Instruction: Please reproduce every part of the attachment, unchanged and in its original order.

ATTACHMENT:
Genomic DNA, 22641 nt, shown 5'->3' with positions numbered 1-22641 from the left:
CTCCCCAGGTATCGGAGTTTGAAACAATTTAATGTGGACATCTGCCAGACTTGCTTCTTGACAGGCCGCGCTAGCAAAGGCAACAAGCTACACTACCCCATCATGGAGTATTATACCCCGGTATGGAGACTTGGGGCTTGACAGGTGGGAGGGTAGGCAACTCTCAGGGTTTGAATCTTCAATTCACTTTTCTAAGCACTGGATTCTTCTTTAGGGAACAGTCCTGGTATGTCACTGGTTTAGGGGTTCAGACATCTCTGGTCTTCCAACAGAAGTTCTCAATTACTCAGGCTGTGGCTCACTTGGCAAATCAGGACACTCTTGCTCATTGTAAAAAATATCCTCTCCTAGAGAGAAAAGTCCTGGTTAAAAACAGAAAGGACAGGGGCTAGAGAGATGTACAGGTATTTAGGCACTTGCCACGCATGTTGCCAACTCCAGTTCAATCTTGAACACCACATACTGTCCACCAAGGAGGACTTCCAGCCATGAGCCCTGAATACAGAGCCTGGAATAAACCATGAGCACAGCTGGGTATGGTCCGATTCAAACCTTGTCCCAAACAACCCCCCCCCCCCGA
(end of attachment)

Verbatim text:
Genomic DNA, 22641 nt, shown 5'->3' with positions numbered 1-22641 from the left:
CTCCCCAGGTATCGGAGTTTGAAACAATTTAATGTGGACATCTGCCAGACTTGCTTCTTGACAGGCCGCGCTAGCAAAGGCAACAAGCTACACTACCCCATCATGGAGTATTATACCCCGGTATGGAGACTTGGGGCTTGACAGGTGGGAGGGTAGGCAACTCTCAGGGTTTGAATCTTCAATTCACTTTTCTAAGCACTGGATTCTTCTTTAGGGAACAGTCCTGGTATGTCACTGGTTTAGGGGTTCAGACATCTCTGGTCTTCCAACAGAAGTTCTCAATTACTCAGGCTGTGGCTCACTTGGCAAATCAGGACACTCTTGCTCATTGTAAAAAATATCCTCTCCTAGAGAGAAAAGTCCTGGTTAAAAACAGAAAGGACAGGGGCTAGAGAGATGTACAGGTATTTAGGCACTTGCCACGCATGTTGCCAACTCCAGTTCAATCTTGAACACCACATACTGTCCACCAAGGAGGACTTCCAGCCATGAGCCCTGAATACAGAGCCTGGAATAAACCATGAGCACAGCTGGGTATGGTCCGATTCAAACCTTGTCCCAAACAACCCCCCCCCCCCGA